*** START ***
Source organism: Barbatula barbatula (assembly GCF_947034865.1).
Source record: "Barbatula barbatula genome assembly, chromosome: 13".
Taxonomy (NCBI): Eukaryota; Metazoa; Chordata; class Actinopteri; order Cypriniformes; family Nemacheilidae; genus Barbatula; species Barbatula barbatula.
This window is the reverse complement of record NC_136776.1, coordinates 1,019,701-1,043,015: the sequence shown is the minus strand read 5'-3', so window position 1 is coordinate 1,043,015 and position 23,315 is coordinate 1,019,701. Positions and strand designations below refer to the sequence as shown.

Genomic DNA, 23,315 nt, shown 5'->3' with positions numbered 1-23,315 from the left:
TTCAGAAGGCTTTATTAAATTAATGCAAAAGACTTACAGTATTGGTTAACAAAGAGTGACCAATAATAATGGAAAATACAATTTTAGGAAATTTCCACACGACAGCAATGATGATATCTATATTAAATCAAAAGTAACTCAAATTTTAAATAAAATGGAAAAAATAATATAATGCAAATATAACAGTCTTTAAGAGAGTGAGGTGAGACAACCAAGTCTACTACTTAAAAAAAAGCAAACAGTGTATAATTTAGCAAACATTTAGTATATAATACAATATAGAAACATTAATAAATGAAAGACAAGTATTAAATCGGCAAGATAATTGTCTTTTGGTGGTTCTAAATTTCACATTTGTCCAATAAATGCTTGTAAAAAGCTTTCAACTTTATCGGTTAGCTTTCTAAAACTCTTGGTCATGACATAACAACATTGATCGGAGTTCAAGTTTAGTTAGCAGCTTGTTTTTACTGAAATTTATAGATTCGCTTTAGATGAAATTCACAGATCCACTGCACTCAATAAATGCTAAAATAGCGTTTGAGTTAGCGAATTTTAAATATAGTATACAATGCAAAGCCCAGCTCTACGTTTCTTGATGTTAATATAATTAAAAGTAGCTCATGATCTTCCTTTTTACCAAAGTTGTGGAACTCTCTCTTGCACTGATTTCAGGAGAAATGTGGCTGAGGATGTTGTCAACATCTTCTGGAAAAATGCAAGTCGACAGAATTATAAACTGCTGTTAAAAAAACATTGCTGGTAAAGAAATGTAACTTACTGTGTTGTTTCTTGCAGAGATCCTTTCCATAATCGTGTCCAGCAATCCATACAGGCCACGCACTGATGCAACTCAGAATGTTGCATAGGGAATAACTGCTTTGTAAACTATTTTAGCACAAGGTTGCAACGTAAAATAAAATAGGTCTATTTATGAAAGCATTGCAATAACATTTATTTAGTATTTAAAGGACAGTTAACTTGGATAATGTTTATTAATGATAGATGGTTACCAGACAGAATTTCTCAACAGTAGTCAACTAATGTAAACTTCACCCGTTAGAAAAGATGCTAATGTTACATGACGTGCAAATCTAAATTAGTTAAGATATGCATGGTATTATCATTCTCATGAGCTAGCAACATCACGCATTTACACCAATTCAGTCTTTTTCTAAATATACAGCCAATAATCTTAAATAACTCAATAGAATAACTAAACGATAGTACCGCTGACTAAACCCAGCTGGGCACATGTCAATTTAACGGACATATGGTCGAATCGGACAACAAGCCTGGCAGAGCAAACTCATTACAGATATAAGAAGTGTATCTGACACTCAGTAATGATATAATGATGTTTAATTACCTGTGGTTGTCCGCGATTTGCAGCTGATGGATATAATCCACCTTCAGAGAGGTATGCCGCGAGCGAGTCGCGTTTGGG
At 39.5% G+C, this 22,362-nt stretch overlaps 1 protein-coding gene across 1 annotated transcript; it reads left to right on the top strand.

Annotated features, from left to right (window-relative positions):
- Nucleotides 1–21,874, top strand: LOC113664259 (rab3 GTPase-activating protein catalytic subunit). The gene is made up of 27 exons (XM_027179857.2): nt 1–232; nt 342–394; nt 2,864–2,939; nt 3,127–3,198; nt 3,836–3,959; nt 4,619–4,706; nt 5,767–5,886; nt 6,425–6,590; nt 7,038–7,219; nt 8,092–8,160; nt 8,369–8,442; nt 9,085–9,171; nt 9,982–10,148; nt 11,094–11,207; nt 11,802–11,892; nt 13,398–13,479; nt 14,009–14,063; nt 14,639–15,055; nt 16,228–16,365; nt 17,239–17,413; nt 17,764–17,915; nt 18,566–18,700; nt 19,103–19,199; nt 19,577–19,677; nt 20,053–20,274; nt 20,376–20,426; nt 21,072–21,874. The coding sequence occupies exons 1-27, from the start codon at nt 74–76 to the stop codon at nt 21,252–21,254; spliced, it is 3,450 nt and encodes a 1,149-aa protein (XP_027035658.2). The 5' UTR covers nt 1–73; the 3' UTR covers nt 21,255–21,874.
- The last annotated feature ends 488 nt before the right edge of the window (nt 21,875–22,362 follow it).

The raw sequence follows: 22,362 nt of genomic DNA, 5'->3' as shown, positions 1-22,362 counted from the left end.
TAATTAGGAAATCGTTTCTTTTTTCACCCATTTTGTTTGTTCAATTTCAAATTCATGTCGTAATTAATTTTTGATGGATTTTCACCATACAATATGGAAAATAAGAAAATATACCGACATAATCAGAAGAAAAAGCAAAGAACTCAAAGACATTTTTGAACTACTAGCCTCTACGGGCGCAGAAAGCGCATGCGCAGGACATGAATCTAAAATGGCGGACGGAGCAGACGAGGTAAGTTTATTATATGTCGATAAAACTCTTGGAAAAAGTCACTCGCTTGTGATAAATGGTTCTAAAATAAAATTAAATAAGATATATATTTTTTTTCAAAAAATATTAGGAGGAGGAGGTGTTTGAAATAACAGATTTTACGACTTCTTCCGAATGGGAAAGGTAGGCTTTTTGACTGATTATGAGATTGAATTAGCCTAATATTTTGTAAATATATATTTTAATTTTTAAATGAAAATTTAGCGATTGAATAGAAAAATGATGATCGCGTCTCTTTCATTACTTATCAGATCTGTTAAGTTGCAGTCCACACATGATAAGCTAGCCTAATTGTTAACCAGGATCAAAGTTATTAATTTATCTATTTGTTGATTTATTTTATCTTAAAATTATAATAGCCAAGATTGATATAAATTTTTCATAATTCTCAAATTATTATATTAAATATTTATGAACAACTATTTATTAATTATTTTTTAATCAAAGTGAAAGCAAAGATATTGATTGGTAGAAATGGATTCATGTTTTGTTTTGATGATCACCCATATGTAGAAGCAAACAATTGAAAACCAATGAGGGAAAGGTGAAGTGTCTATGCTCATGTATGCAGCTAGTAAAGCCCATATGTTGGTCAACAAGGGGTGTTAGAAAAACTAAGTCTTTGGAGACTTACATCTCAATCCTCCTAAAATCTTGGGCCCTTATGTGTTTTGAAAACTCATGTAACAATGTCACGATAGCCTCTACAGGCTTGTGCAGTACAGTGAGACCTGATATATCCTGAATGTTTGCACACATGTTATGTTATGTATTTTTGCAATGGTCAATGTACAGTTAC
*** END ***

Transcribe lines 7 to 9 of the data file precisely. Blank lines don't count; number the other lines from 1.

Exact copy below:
At 39.5% G+C, this 22,362-nt stretch overlaps 1 protein-coding gene across 1 annotated transcript; it reads left to right on the top strand.

Annotated features, from left to right (window-relative positions):
- Nucleotides 1–21,874, top strand: LOC113664259 (rab3 GTPase-activating protein catalytic subunit). The gene is made up of 27 exons (XM_027179857.2): nt 1–232; nt 342–394; nt 2,864–2,939; nt 3,127–3,198; nt 3,836–3,959; nt 4,619–4,706; nt 5,767–5,886; nt 6,425–6,590; nt 7,038–7,219; nt 8,092–8,160; nt 8,369–8,442; nt 9,085–9,171; nt 9,982–10,148; nt 11,094–11,207; nt 11,802–11,892; nt 13,398–13,479; nt 14,009–14,063; nt 14,639–15,055; nt 16,228–16,365; nt 17,239–17,413; nt 17,764–17,915; nt 18,566–18,700; nt 19,103–19,199; nt 19,577–19,677; nt 20,053–20,274; nt 20,376–20,426; nt 21,072–21,874. The coding sequence occupies exons 1-27, from the start codon at nt 74–76 to the stop codon at nt 21,252–21,254; spliced, it is 3,450 nt and encodes a 1,149-aa protein (XP_027035658.2). The 5' UTR covers nt 1–73; the 3' UTR covers nt 21,255–21,874.